• I’m so sorry for your horrible experience, I have experienced workplace bullying for several years and even though I am disabled and two years ago discovered that I had cancer; I have had my treatment but it has left complications so I am still off sick and I am actually covered by the Disability Discrimination Act I still have what I call my “Fan Club” they write, they have their meetings; it is clear the direction they want to go. They try and make it look as if they are trying to help but in actual fact they use it for an excuse to apply more pressure. They have gone so far as to put my great grandson up for adoption through an accidental injury they they have allegedly call none accidental. I believe for all the important points were missed, nothing short of a character assassination on my daughter. It is so sad because you can see all the love between the baby and his parents he is gorgeous, it really does beg the question “is it a personal attack on me?” Bullies are usually “Emotionally Weak Insecure People” that hide behind others to create their own power, but power being illusions it doesn’t really exist. The thing to remember is “it isn’t you” We’ve all got baggage worked through or not, worked through it can be very positive, it can make you stronger. Good luck in working though yours and believe in yourself at least what you achieved was on merritt not jealousy and despicable behaviour!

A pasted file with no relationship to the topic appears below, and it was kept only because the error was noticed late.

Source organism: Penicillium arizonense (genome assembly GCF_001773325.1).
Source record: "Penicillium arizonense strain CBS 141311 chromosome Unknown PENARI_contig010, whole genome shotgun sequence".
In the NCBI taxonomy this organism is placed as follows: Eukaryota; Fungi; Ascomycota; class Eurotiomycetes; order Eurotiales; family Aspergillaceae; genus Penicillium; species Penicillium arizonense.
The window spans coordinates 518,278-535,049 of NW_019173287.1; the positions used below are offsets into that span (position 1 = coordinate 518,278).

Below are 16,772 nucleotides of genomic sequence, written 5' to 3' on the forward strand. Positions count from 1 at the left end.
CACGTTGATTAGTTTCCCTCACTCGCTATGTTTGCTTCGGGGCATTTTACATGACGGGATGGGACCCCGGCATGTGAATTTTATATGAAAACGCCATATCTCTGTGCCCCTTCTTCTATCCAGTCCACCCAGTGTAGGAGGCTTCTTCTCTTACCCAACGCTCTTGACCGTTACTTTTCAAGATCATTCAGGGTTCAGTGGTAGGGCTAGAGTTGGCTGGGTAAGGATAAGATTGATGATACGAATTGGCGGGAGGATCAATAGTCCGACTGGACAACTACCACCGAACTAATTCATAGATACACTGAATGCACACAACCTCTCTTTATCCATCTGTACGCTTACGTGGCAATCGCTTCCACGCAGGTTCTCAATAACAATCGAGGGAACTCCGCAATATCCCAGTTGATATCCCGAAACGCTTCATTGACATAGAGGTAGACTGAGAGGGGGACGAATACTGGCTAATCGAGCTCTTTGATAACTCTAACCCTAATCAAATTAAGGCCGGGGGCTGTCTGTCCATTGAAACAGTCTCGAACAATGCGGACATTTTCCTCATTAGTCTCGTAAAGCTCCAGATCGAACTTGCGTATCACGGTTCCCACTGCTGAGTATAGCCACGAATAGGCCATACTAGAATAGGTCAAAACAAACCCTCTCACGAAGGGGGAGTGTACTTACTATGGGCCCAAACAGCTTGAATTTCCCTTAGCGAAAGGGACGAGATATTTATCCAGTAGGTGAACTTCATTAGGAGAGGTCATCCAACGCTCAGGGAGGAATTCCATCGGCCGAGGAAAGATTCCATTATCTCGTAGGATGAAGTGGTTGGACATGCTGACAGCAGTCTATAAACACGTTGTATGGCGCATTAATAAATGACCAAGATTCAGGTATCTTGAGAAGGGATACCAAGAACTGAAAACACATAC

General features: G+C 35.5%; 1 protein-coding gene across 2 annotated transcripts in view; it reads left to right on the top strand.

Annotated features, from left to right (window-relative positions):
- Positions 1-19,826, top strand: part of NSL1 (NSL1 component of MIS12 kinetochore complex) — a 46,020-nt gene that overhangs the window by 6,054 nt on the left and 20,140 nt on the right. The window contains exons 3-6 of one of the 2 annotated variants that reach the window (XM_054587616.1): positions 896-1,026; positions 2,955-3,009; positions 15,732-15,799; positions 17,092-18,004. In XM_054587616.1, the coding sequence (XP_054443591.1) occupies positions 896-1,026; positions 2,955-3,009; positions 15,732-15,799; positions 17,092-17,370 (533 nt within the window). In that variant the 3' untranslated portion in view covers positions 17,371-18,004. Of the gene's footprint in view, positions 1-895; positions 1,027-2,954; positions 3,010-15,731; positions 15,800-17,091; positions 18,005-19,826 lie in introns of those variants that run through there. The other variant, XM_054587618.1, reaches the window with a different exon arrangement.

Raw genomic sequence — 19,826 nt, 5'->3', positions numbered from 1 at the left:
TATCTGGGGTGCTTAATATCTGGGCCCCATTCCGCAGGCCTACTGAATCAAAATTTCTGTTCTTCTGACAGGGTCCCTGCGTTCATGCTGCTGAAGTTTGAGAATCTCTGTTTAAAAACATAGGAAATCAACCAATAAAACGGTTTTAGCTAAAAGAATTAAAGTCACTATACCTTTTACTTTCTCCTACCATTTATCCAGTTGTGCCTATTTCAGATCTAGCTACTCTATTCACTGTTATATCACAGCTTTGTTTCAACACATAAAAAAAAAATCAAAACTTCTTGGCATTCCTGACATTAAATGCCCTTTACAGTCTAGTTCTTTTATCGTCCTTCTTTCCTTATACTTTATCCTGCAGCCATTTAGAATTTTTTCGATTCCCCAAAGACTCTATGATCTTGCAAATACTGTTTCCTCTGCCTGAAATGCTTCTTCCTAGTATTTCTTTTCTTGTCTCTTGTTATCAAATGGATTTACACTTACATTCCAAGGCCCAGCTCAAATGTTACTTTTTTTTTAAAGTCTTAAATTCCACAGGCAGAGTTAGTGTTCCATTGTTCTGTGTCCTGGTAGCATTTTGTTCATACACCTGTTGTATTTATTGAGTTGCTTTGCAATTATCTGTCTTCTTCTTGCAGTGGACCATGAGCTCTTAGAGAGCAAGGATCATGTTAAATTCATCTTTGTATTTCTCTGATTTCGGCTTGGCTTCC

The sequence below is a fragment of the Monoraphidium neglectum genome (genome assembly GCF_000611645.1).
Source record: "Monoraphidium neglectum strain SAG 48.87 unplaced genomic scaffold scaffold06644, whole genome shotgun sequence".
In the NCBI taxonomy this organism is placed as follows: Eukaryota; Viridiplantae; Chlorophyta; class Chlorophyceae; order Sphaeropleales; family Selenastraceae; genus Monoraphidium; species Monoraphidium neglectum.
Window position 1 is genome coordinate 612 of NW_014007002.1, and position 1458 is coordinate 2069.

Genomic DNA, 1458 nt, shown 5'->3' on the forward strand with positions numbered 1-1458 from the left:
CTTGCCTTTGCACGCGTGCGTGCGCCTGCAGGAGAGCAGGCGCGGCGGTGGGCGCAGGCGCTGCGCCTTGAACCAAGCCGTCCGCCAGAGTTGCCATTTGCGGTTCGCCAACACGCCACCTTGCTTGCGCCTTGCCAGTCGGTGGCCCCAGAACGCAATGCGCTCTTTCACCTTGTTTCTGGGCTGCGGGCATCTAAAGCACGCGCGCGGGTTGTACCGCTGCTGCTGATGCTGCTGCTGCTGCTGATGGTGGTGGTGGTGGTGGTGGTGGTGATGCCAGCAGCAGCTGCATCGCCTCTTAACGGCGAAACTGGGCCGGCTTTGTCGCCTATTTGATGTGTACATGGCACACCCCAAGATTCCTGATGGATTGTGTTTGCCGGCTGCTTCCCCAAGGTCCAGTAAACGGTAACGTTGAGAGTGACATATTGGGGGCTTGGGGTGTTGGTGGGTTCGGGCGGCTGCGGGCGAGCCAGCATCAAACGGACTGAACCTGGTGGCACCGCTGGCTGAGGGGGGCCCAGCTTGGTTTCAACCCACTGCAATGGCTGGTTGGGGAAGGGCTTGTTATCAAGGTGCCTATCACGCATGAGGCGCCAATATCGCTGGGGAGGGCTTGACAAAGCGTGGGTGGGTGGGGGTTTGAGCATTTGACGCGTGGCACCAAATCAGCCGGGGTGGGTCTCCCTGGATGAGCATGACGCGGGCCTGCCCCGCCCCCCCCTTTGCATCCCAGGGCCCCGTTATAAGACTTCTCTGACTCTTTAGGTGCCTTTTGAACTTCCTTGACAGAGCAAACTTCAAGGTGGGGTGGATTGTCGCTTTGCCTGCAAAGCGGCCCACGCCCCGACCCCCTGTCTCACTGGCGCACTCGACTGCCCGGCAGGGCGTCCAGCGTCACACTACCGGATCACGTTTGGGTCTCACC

2. I also work in a hospital environment but take xrays instead of mammograms. I am the only employee that works the evening shift and often take the blame for everything that happens. I am also neglected and left out of many activities and it really hurts. What makes things worse is that I live alone and then have to deal with the snickers behind my back and the employees talking about the party that they had, one that I never was invited to. Many times I actually pray that I wont wake up in the morning. Things would be better if I had someone to talk to or a partner to give me comfort but if the girl that did the Mammograms had that and it didnt help, I dont know what does. I’ve told the employees and the boss how this hurts me but they dont listen.

    • Wendy, I’ve experienced bullying at the workplace, but that was about 15 years ago. Now that I look back on the experience, I realize how much strength I had just to go to work everyday. I realize how much faith I had that I was not put on this earth to be so mistreated. The ones that bullied me are probably still bullying others, so it wasn’t me that caused the problems–it was their insane need for power. Like a bad boyfriend, those people are not worth you praying not to wake up in the morning. If the environment won’t change, change your environment. Get out. You have skills that are needed and you will be appreciated elsewhere. And leave the bullies to their misery. Take your happiness with you. And build on it. Find someone to talk to about the situation. Your message touched me and I know it will touch others, so speak it loudly. Break the silence. Break the silence. Find someone who will listen and advise you, support you, believe in you. If you would like to email me, please let me know and I’ll find a way to get my email address to you. Courage is fire, bullying is smoke. Please be strong.

    • Wendy, those people’s behaviour is reprehensible, but you know what – they are not going to change. Please find a great coach and/or counselor – there are terrible people in this social world and there are fabulous people. Your life is too precious to waste it caring what uncaring people think or behave like. You deserve much better than that.